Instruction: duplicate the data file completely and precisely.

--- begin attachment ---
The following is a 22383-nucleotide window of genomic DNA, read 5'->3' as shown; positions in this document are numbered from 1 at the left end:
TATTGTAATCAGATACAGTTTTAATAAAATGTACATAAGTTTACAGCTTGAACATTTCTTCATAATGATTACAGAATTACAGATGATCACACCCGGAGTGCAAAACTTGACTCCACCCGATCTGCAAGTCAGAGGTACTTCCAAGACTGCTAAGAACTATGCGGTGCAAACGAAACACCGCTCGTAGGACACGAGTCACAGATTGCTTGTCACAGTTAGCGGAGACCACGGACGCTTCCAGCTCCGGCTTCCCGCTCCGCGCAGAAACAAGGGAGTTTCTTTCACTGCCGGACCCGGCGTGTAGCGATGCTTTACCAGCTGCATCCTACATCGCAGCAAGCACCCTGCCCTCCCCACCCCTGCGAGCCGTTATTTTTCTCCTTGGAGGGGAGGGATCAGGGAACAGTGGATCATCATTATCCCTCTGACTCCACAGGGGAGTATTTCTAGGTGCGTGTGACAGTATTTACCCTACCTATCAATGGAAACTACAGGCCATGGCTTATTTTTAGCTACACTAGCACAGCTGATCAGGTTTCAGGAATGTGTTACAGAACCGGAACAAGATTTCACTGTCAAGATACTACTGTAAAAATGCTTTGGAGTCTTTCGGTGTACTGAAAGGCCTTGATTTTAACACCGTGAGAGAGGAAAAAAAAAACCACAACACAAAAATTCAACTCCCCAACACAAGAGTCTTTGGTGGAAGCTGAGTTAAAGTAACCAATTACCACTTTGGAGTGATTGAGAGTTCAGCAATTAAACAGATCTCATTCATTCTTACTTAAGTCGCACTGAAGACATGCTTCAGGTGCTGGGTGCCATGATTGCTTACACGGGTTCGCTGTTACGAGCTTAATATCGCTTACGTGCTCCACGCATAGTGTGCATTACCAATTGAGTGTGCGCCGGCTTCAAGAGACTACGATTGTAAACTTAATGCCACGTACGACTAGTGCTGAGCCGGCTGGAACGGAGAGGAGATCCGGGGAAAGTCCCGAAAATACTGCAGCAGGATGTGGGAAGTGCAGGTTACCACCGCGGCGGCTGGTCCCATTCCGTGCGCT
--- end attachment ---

The following is a 22383-nucleotide window of genomic DNA, read 5'->3' as shown; positions in this document are numbered from 1 at the left end:
TATTGTAATCAGATACAGTTTTAATAAAATGTACATAAGTTTACAGCTTGAACATTTCTTCATAATGATTACAGAATTACAGATGATCACACCCGGAGTGCAAAACTTGACTCCACCCGATCTGCAAGTCAGAGGTACTTCCAAGACTGCTAAGAACTATGCGGTGCAAACGAAACACCGCTCGTAGGACACGAGTCACAGATTGCTTGTCACAGTTAGCGGAGACCACGGACGCTTCCAGCTCCGGCTTCCCGCTCCGCGCAGAAACAAGGGAGTTTCTTTCACTGCCGGACCCGGCGTGTAGCGATGCTTTACCAGCTGCATCCTACATCGCAGCAAGCACCCTGCCCTCCCCACCCCTGCGAGCCGTTATTTTTCTCCTTGGAGGGGAGGGATCAGGGAACAGTGGATCATCATTATCCCTCTGACTCCACAGGGGAGTATTTCTAGGTGCGTGTGACAGTATTTACCCTACCTATCAATGGAAACTACAGGCCATGGCTTATTTTTAGCTACACTAGCACAGCTGATCAGGTTTCAGGAATGTGTTACAGAACCGGAACAAGATTTCACTGTCAAGATACTACTGTAAAAATGCTTTGGAGTCTTTCGGTGTACTGAAAGGCCTTGATTTTAACACCGTGAGAGAGGAAAAAAAAAACCACAACACAAAAATTCAACTCCCCAACACAAGAGTCTTTGGTGGAAGCTGAGTTAAAGTAACCAATTACCACTTTGGAGTGATTGAGAGTTCAGCAATTAAACAGATCTCATTCATTCTTACTTAAGTCGCACTGAAGACATGCTTCAGGTGCTGGGTGCCATGATTGCTTACACGGGTTCGCTGTTACGAGCTTAATATCGCTTACGTGCTCCACGCATAGTGTGCATTACCAATTGAGTGTGCGCCGGCTTCAAGAGACTACGATTGTAAACTTAATGCCACGTACGACTAGTGCTGAGCCGGCTGGAACGGAGAGGAGATCCGGGGAAAGTCCCGAAAATACTGCAGCAGGATGTGGGAAGTGCAGGTTACCACCGCGGCGGCTGGTCCCATTCCGTGCGCT